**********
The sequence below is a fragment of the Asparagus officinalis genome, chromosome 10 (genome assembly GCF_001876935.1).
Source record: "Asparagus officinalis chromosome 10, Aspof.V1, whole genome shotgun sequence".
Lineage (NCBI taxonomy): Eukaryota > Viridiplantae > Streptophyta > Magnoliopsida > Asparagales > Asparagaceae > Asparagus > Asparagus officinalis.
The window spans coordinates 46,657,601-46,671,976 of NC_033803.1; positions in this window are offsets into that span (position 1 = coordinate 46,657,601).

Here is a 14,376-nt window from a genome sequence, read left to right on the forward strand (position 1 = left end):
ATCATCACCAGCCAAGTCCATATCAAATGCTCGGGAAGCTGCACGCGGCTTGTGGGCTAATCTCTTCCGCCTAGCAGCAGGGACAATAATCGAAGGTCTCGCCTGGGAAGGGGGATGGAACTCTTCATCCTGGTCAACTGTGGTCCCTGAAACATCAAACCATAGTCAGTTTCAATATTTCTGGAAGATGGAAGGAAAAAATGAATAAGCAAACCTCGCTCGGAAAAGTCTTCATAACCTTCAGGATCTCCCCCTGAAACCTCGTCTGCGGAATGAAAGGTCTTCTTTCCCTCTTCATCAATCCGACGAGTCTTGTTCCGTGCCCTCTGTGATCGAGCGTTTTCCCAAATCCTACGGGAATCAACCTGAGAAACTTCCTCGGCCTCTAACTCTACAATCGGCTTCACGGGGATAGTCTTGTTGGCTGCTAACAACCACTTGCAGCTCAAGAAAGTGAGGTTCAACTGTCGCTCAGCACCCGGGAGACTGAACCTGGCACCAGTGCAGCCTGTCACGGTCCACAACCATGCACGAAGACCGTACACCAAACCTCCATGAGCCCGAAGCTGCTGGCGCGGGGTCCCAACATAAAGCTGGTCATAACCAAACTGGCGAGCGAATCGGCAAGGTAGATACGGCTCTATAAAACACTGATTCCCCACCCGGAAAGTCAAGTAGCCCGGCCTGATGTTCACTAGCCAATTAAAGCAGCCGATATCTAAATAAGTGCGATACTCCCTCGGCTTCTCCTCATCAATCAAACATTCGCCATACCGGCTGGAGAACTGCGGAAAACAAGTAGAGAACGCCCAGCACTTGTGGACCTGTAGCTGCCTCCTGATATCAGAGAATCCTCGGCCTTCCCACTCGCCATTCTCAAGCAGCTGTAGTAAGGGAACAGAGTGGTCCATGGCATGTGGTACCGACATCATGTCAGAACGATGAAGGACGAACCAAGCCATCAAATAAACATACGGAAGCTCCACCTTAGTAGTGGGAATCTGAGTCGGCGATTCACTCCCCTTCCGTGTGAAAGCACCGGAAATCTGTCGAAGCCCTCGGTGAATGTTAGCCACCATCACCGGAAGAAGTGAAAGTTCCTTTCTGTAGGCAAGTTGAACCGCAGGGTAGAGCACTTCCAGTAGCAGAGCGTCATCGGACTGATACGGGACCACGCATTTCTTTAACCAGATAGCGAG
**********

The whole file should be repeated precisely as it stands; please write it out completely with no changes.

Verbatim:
The sequence below is a fragment of the Asparagus officinalis genome, chromosome 10 (genome assembly GCF_001876935.1).
Source record: "Asparagus officinalis chromosome 10, Aspof.V1, whole genome shotgun sequence".
Lineage (NCBI taxonomy): Eukaryota > Viridiplantae > Streptophyta > Magnoliopsida > Asparagales > Asparagaceae > Asparagus > Asparagus officinalis.
The window spans coordinates 46,657,601-46,671,976 of NC_033803.1; positions in this window are offsets into that span (position 1 = coordinate 46,657,601).

Here is a 14,376-nt window from a genome sequence, read left to right on the forward strand (position 1 = left end):
ATCATCACCAGCCAAGTCCATATCAAATGCTCGGGAAGCTGCACGCGGCTTGTGGGCTAATCTCTTCCGCCTAGCAGCAGGGACAATAATCGAAGGTCTCGCCTGGGAAGGGGGATGGAACTCTTCATCCTGGTCAACTGTGGTCCCTGAAACATCAAACCATAGTCAGTTTCAATATTTCTGGAAGATGGAAGGAAAAAATGAATAAGCAAACCTCGCTCGGAAAAGTCTTCATAACCTTCAGGATCTCCCCCTGAAACCTCGTCTGCGGAATGAAAGGTCTTCTTTCCCTCTTCATCAATCCGACGAGTCTTGTTCCGTGCCCTCTGTGATCGAGCGTTTTCCCAAATCCTACGGGAATCAACCTGAGAAACTTCCTCGGCCTCTAACTCTACAATCGGCTTCACGGGGATAGTCTTGTTGGCTGCTAACAACCACTTGCAGCTCAAGAAAGTGAGGTTCAACTGTCGCTCAGCACCCGGGAGACTGAACCTGGCACCAGTGCAGCCTGTCACGGTCCACAACCATGCACGAAGACCGTACACCAAACCTCCATGAGCCCGAAGCTGCTGGCGCGGGGTCCCAACATAAAGCTGGTCATAACCAAACTGGCGAGCGAATCGGCAAGGTAGATACGGCTCTATAAAACACTGATTCCCCACCCGGAAAGTCAAGTAGCCCGGCCTGATGTTCACTAGCCAATTAAAGCAGCCGATATCTAAATAAGTGCGATACTCCCTCGGCTTCTCCTCATCAATCAAACATTCGCCATACCGGCTGGAGAACTGCGGAAAACAAGTAGAGAACGCCCAGCACTTGTGGACCTGTAGCTGCCTCCTGATATCAGAGAATCCTCGGCCTTCCCACTCGCCATTCTCAAGCAGCTGTAGTAAGGGAACAGAGTGGTCCATGGCATGTGGTACCGACATCATGTCAGAACGATGAAGGACGAACCAAGCCATCAAATAAACATACGGAAGCTCCACCTTAGTAGTGGGAATCTGAGTCGGCGATTCACTCCCCTTCCGTGTGAAAGCACCGGAAATCTGTCGAAGCCCTCGGTGAATGTTAGCCACCATCACCGGAAGAAGTGAAAGTTCCTTTCTGTAGGCAAGTTGAACCGCAGGGTAGAGCACTTCCAGTAGCAGAGCGTCATCGGACTGATACGGGACCACGCATTTCTTTAACCAGATAGCGAG